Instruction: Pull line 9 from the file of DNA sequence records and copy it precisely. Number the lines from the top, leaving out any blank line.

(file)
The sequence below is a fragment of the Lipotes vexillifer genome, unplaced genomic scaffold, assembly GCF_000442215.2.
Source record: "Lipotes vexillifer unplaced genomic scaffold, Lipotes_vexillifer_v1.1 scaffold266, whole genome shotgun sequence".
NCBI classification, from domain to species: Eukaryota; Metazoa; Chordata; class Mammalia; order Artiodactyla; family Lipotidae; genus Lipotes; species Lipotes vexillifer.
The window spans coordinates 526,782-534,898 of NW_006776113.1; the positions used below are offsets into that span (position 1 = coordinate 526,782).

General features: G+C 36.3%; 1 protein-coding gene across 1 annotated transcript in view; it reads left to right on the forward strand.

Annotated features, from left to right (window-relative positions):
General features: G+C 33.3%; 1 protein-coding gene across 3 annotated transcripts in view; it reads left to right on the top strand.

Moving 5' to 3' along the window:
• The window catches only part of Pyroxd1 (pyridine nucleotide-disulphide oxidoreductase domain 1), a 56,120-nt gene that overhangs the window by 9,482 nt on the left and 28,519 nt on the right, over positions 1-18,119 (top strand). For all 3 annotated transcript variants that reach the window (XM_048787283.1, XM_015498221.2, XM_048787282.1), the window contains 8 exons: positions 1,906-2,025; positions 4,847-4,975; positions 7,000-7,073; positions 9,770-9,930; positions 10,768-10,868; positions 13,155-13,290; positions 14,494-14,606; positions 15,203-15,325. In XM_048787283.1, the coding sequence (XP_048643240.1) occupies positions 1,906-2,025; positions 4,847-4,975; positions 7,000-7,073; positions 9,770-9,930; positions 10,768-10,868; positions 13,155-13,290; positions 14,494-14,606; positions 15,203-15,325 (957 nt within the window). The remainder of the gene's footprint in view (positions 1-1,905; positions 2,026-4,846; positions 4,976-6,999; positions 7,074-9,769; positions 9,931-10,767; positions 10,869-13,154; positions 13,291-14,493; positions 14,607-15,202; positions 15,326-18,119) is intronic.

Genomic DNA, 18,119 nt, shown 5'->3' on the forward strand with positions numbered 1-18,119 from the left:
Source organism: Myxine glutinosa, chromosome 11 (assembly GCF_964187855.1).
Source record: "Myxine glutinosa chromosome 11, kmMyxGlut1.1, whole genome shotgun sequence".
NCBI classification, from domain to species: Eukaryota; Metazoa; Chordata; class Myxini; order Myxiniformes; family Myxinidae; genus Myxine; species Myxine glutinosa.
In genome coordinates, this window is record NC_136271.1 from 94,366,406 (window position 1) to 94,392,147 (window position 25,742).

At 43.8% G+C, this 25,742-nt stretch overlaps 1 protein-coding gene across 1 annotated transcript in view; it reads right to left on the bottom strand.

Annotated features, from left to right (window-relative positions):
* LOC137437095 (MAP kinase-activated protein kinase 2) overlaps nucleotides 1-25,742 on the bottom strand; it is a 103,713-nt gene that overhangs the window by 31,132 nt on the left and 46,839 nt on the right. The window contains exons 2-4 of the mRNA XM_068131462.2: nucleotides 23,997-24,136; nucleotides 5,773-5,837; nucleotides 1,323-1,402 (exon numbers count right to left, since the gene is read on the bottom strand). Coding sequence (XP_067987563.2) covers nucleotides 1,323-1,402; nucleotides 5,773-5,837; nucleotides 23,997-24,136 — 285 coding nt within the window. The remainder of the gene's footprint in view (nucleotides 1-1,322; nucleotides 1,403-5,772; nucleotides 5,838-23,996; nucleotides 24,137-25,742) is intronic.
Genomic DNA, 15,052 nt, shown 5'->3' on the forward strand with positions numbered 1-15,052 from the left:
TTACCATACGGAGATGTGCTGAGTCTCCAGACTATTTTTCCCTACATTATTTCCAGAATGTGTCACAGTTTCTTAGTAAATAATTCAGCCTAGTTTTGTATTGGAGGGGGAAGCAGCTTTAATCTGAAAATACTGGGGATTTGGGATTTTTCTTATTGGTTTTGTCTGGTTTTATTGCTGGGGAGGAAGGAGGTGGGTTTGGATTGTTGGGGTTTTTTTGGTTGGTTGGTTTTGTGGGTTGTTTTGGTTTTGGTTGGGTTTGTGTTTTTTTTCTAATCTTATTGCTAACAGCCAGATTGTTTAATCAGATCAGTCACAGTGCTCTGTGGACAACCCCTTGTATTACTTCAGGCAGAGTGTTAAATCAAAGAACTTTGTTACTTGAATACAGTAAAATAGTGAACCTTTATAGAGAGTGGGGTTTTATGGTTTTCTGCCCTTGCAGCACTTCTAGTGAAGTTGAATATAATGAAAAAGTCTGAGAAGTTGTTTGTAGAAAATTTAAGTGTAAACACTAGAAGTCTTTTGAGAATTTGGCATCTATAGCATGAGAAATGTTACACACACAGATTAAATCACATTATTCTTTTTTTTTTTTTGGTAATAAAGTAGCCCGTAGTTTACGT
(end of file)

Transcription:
• The window catches only part of Pyroxd1 (pyridine nucleotide-disulphide oxidoreductase domain 1), a 56,120-nt gene that overhangs the window by 9,482 nt on the left and 28,519 nt on the right, over positions 1-18,119 (top strand). For all 3 annotated transcript variants that reach the window (XM_048787283.1, XM_015498221.2, XM_048787282.1), the window contains 8 exons: positions 1,906-2,025; positions 4,847-4,975; positions 7,000-7,073; positions 9,770-9,930; positions 10,768-10,868; positions 13,155-13,290; positions 14,494-14,606; positions 15,203-15,325. In XM_048787283.1, the coding sequence (XP_048643240.1) occupies positions 1,906-2,025; positions 4,847-4,975; positions 7,000-7,073; positions 9,770-9,930; positions 10,768-10,868; positions 13,155-13,290; positions 14,494-14,606; positions 15,203-15,325 (957 nt within the window). The remainder of the gene's footprint in view (positions 1-1,905; positions 2,026-4,846; positions 4,976-6,999; positions 7,074-9,769; positions 9,931-10,767; positions 10,869-13,154; positions 13,291-14,493; positions 14,607-15,202; positions 15,326-18,119) is intronic.